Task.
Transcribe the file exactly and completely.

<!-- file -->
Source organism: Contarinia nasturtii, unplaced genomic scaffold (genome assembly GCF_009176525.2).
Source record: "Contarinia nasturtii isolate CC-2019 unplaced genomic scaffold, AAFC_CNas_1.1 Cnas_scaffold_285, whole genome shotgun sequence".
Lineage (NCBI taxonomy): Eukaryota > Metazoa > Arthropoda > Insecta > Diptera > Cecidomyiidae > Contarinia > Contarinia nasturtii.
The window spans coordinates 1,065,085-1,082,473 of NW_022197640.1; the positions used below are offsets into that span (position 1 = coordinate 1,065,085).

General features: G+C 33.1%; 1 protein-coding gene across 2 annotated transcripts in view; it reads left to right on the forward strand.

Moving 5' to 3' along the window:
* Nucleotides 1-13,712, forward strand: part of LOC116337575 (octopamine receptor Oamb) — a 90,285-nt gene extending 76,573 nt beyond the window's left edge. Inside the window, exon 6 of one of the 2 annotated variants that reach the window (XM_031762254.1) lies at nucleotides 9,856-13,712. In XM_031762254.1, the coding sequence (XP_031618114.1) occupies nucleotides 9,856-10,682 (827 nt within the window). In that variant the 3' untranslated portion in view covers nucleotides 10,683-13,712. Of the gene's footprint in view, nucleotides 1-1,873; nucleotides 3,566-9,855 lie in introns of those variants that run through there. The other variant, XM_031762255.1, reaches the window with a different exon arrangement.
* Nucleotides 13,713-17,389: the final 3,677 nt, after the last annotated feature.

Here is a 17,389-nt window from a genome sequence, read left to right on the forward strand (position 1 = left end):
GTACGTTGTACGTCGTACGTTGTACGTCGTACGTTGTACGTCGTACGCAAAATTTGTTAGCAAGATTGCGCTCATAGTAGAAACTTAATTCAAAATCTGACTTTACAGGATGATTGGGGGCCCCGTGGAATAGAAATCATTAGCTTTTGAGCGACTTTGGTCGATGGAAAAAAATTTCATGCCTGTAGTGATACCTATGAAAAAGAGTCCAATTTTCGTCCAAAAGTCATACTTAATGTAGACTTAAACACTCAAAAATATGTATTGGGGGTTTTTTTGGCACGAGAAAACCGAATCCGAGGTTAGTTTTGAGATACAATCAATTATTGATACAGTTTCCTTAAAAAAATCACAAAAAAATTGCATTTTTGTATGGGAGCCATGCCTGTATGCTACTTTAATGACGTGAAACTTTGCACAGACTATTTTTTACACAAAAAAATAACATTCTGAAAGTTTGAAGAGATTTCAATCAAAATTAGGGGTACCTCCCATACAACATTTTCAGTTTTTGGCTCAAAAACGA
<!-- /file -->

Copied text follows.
Source organism: Contarinia nasturtii, unplaced genomic scaffold (genome assembly GCF_009176525.2).
Source record: "Contarinia nasturtii isolate CC-2019 unplaced genomic scaffold, AAFC_CNas_1.1 Cnas_scaffold_285, whole genome shotgun sequence".
Lineage (NCBI taxonomy): Eukaryota > Metazoa > Arthropoda > Insecta > Diptera > Cecidomyiidae > Contarinia > Contarinia nasturtii.
The window spans coordinates 1,065,085-1,082,473 of NW_022197640.1; the positions used below are offsets into that span (position 1 = coordinate 1,065,085).

General features: G+C 33.1%; 1 protein-coding gene across 2 annotated transcripts in view; it reads left to right on the forward strand.

Moving 5' to 3' along the window:
* Nucleotides 1-13,712, forward strand: part of LOC116337575 (octopamine receptor Oamb) — a 90,285-nt gene extending 76,573 nt beyond the window's left edge. Inside the window, exon 6 of one of the 2 annotated variants that reach the window (XM_031762254.1) lies at nucleotides 9,856-13,712. In XM_031762254.1, the coding sequence (XP_031618114.1) occupies nucleotides 9,856-10,682 (827 nt within the window). In that variant the 3' untranslated portion in view covers nucleotides 10,683-13,712. Of the gene's footprint in view, nucleotides 1-1,873; nucleotides 3,566-9,855 lie in introns of those variants that run through there. The other variant, XM_031762255.1, reaches the window with a different exon arrangement.
* Nucleotides 13,713-17,389: the final 3,677 nt, after the last annotated feature.

Here is a 17,389-nt window from a genome sequence, read left to right on the forward strand (position 1 = left end):
GTACGTTGTACGTCGTACGTTGTACGTCGTACGTTGTACGTCGTACGCAAAATTTGTTAGCAAGATTGCGCTCATAGTAGAAACTTAATTCAAAATCTGACTTTACAGGATGATTGGGGGCCCCGTGGAATAGAAATCATTAGCTTTTGAGCGACTTTGGTCGATGGAAAAAAATTTCATGCCTGTAGTGATACCTATGAAAAAGAGTCCAATTTTCGTCCAAAAGTCATACTTAATGTAGACTTAAACACTCAAAAATATGTATTGGGGGTTTTTTTGGCACGAGAAAACCGAATCCGAGGTTAGTTTTGAGATACAATCAATTATTGATACAGTTTCCTTAAAAAAATCACAAAAAAATTGCATTTTTGTATGGGAGCCATGCCTGTATGCTACTTTAATGACGTGAAACTTTGCACAGACTATTTTTTACACAAAAAAATAACATTCTGAAAGTTTGAAGAGATTTCAATCAAAATTAGGGGTACCTCCCATACAACATTTTCAGTTTTTGGCTCAAAAACGA